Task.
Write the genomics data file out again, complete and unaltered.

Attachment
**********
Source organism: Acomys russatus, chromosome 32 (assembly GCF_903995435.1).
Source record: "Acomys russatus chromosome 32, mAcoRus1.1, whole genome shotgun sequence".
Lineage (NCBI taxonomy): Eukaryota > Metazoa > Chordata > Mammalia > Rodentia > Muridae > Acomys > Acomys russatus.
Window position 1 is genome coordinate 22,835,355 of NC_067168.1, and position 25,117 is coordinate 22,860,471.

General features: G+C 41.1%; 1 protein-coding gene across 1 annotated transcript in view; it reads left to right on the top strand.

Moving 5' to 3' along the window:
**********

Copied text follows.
Source organism: Acomys russatus, chromosome 32 (assembly GCF_903995435.1).
Source record: "Acomys russatus chromosome 32, mAcoRus1.1, whole genome shotgun sequence".
Lineage (NCBI taxonomy): Eukaryota > Metazoa > Chordata > Mammalia > Rodentia > Muridae > Acomys > Acomys russatus.
Window position 1 is genome coordinate 22,835,355 of NC_067168.1, and position 25,117 is coordinate 22,860,471.

General features: G+C 41.1%; 1 protein-coding gene across 1 annotated transcript in view; it reads left to right on the top strand.

Moving 5' to 3' along the window: